When I read a book, article, or short story I instinctively tend to critique it. I’m sure all writers do this. It’s like taking apart a clock to see what makes it tick. I often mention to my husband or my writing friends about what I think worked and didn’t work in the content or style of the piece. I often forget when my youngest son is within earshot, assuming that he tunes me out when I droll on about writing. Apparently, I have been wrong. Somebody has been paying attention.
Within five minutes of my second grader’s return from school Tuesday, he came to me with an impassioned revelation that knocked my socks off. It went something like this: (By the way, names have been changed to protect the poor victim.)
“Mom, Curly asked me to edit his writing in class today and it was…(eyes roll) it was the worst story I’ve ever read in my whole entire life,” he said with the wisdom of his eight years.
Naturally, my first thought was that my son may have hurt the feelings of another child. My second thought was that perhaps this classmate filled his story with disturbing language, blood and gore, or (gasp) kissing. “What was so horrible about his story?” I asked.
“It was four sentences long. (pause) Four sentences!” His eyes widened and his shoulders shrugged with a ‘can you believe it?’ expression.
“Well, what did you say to Curly?” I asked. At about this time, wonder-son began to pace. He was as animated as a prosecuting attorney addressing a jury.
“I told him that nothing happens in his story. I don’t know anything about his character and nothing happens. I said, ‘what’s your story about?’ but he couldn’t tell me.”
Wonder-son continued his rant, “I said, Curly, what does your character want and how’s he gonna get it?”
Somewhere along the line, my concern turned to shock then pride then a ‘am I looking at a picture of me’ hysteria. The rest of his words were soon lost on me. I began giggling so hard that the dog even left the room.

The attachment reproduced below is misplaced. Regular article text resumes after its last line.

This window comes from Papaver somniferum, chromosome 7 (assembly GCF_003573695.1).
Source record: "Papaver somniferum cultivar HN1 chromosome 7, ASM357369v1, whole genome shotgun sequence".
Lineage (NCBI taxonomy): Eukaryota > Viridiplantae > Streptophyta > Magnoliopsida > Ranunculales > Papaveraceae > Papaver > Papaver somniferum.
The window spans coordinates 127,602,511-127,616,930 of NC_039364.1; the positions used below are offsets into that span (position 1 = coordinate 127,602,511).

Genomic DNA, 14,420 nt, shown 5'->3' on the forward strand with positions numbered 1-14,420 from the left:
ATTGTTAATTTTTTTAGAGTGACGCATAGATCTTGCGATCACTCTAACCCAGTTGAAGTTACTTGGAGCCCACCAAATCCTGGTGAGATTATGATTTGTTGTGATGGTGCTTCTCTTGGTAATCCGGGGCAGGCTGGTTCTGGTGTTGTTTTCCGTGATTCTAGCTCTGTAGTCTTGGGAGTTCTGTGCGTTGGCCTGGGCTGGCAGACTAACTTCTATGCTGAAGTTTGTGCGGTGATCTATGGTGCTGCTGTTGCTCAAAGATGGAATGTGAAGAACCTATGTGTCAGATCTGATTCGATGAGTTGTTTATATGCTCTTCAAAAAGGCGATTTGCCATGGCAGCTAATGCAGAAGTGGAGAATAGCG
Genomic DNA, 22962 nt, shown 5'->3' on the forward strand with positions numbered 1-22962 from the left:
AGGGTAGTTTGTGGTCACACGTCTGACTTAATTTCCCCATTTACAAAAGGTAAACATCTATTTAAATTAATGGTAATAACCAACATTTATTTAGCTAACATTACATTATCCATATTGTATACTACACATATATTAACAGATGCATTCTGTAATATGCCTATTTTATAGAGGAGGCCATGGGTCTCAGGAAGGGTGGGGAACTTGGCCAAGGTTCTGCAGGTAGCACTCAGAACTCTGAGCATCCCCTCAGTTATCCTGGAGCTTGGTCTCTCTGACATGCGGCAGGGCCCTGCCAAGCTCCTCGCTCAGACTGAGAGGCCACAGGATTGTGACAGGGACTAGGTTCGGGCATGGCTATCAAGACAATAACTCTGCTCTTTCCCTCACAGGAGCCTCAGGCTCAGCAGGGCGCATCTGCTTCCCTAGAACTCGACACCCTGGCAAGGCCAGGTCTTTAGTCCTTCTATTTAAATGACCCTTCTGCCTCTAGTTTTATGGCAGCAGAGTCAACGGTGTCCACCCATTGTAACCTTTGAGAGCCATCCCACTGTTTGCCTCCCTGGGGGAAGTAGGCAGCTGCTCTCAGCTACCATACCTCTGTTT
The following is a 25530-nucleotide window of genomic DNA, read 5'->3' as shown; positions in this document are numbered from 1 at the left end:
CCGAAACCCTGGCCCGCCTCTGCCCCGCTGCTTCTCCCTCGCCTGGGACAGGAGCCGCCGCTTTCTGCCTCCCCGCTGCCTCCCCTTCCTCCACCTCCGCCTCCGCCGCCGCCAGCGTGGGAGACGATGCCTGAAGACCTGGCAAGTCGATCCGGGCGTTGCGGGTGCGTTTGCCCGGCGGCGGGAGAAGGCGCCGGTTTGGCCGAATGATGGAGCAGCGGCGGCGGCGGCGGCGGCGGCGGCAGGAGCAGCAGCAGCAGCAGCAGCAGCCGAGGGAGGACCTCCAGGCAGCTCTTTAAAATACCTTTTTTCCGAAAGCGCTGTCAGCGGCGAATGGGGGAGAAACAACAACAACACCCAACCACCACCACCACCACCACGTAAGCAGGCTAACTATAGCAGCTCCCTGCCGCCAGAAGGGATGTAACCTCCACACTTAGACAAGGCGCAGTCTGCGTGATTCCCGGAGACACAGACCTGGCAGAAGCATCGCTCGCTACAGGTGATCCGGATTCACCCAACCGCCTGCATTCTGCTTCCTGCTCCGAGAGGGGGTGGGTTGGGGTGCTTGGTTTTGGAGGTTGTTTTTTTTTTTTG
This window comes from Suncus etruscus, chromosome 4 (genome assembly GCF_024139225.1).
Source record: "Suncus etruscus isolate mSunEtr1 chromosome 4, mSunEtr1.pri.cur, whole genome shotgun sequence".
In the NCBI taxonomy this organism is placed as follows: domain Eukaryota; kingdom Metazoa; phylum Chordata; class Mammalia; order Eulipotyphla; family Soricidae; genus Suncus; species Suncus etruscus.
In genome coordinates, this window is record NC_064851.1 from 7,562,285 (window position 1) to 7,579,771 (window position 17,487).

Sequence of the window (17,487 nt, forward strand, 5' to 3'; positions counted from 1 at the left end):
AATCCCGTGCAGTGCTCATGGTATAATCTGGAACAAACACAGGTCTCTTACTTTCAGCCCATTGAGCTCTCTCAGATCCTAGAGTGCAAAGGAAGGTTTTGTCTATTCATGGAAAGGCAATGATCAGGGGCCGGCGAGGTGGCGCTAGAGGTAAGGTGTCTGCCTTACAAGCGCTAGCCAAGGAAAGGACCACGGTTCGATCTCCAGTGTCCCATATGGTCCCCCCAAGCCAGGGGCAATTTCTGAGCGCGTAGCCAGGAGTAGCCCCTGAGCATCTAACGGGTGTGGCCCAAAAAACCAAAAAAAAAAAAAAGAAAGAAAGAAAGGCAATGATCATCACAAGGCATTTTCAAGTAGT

My second grader looked at me and said, “What’s so funny?” With that, all I could do was give him a high five and look at my husband in amazement.
“Somebody’s been listening,” I said.
“He’s your son,” My husband added.
It looks like I’ve got a new critique partner.
Quote for the Day:
There are only two lasting bequests we can hope to give our children. One of these is roots; the other, wings.”———-Hodding Carter
Books I’m reading: The Anatomy of Story by John Truby (F,S&G 2007)
Bud, Not Buddy by Christopher Paul Curtis (yes, I’m still working on that one.)
Various research books related to my nonfiction project in progress.
Who’s surprised. E is such a perceptive, sensitive child and without a doubt, writing is going to be a huge part of his life. He’s also got the best teacher!
That is SO funny! Maybe he and my 2nd grade son, who loves writing stories and also knows a lot about what they should entail, should be critique partners! 😉 (On second thought, my son cannot take criticism. At all. So, not a good idea!) Your son sounds like a successful author-in-training!
This is a wonderful story! You painted the scene perfectly – I could see the pacing, the eye-rolling, all the action.
What a great little writer this one will make!
Thanks so much. it’s amazing how siblings can be so very different, isn’t it? Es big brother is very analytical and logical- never wanted to color in kindergarten. E is very sensitive and creative- quite the artistic soul. Both, of course, are brilliant.
Thanks for your comments.
What a great story! Thanks so much for sharing.